Sentence-final particles and intonation: Two forms of the same thing

John Wakefield*

*Corresponding author for this work

Research output: Contribution to journalConference articlepeer-review

4 Citations (Scopus)
160 Downloads (Pure)


This paper argues that the linguistic forms of intonation that have scope over the whole sentence are morphemic, and should therefore be classified as suprasegmental sentence particles. In defense of this hypothesis, a range of studies are reviewed which argue that intonation expresses discourse meanings (or has grammatical functions), and that these meanings (or functions) are comparable to those expressed by segmental particles. Some of these are contrastive studies that compare segmental particles to intonation, and some are studies that look at intonational forms directly. The author’s own research, based on translations from native bilinguals, has shown that a number of Cantonese sentence-final particles translate consistently into English as specific forms of intonation. Ladd (2008, p. 5) said that if the functional similarity between particles and intonation can be validated, then this should outweigh what he described as “clear phonetic and syntactic differences” between particles and intonation, and that intonation should then be redefined to include segmental particles. It is argued that there is now enough evidence to validate the claim that particles and intonation have the same meanings/functions. The implication is that the only difference between segmental particles and intonation is their phonological properties.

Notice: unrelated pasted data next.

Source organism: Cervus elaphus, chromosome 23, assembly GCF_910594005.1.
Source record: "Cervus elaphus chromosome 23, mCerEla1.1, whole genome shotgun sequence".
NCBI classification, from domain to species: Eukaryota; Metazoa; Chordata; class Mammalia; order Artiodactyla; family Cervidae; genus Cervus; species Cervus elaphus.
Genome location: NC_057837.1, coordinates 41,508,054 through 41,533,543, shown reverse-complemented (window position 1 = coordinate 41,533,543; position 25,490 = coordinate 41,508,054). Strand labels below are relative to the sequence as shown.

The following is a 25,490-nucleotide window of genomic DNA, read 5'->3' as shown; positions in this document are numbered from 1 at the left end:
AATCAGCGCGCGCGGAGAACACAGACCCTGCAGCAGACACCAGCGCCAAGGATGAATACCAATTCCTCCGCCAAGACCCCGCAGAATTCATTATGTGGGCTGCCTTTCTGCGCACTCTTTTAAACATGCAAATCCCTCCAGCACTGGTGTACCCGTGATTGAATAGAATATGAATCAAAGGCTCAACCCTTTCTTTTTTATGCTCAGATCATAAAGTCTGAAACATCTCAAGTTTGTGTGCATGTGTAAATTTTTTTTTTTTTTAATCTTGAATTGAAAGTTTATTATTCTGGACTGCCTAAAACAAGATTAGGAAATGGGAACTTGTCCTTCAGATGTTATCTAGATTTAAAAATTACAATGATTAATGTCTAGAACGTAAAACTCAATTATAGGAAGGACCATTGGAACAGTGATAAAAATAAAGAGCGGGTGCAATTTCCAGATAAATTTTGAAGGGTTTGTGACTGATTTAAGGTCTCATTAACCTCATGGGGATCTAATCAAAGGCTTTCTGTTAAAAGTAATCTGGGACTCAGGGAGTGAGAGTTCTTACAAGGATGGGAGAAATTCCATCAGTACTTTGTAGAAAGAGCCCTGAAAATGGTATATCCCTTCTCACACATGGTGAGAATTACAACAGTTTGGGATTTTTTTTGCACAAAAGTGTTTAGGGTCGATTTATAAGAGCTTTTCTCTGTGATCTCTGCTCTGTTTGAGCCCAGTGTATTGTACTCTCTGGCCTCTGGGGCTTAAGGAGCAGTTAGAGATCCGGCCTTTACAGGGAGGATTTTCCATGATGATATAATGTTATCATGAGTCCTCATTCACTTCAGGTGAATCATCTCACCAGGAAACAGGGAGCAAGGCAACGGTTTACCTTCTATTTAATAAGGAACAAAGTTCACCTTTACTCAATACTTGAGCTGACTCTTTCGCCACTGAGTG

Original languageEnglish
Pages (from-to)873-877
Number of pages5
JournalProceedings of the International Conference on Speech Prosody
Publication statusPublished - May 2016
Event8th Speech Prosody 2016 - Boston, United States
Duration: 31 May 20163 Jun 2016

Scopus Subject Areas

  • Language and Linguistics
  • Linguistics and Language

User-Defined Keywords

  • sentence-final particles
  • discourse particles
  • grammatical particles
  • tonal morphemes
  • intonation
  • left periphery


Dive into the research topics of 'Sentence-final particles and intonation: Two forms of the same thing'. Together they form a unique fingerprint.

Cite this